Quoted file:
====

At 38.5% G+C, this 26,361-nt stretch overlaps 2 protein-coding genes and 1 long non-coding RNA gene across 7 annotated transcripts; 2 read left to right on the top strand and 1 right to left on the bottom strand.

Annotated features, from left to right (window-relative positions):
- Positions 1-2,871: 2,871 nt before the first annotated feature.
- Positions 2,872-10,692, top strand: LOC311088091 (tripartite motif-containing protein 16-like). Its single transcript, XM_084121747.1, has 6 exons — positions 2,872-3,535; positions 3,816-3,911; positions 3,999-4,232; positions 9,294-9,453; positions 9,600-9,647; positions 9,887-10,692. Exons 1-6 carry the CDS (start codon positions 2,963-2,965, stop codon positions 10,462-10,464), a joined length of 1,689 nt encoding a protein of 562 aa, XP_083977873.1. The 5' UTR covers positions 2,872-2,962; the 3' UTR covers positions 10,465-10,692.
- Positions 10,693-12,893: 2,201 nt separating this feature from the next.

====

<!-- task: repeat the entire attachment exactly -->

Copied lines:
At 38.5% G+C, this 26,361-nt stretch overlaps 2 protein-coding genes and 1 long non-coding RNA gene across 7 annotated transcripts; 2 read left to right on the top strand and 1 right to left on the bottom strand.

Annotated features, from left to right (window-relative positions):
- Positions 1-2,871: 2,871 nt before the first annotated feature.
- Positions 2,872-10,692, top strand: LOC311088091 (tripartite motif-containing protein 16-like). Its single transcript, XM_084121747.1, has 6 exons — positions 2,872-3,535; positions 3,816-3,911; positions 3,999-4,232; positions 9,294-9,453; positions 9,600-9,647; positions 9,887-10,692. Exons 1-6 carry the CDS (start codon positions 2,963-2,965, stop codon positions 10,462-10,464), a joined length of 1,689 nt encoding a protein of 562 aa, XP_083977873.1. The 5' UTR covers positions 2,872-2,962; the 3' UTR covers positions 10,465-10,692.
- Positions 10,693-12,893: 2,201 nt separating this feature from the next.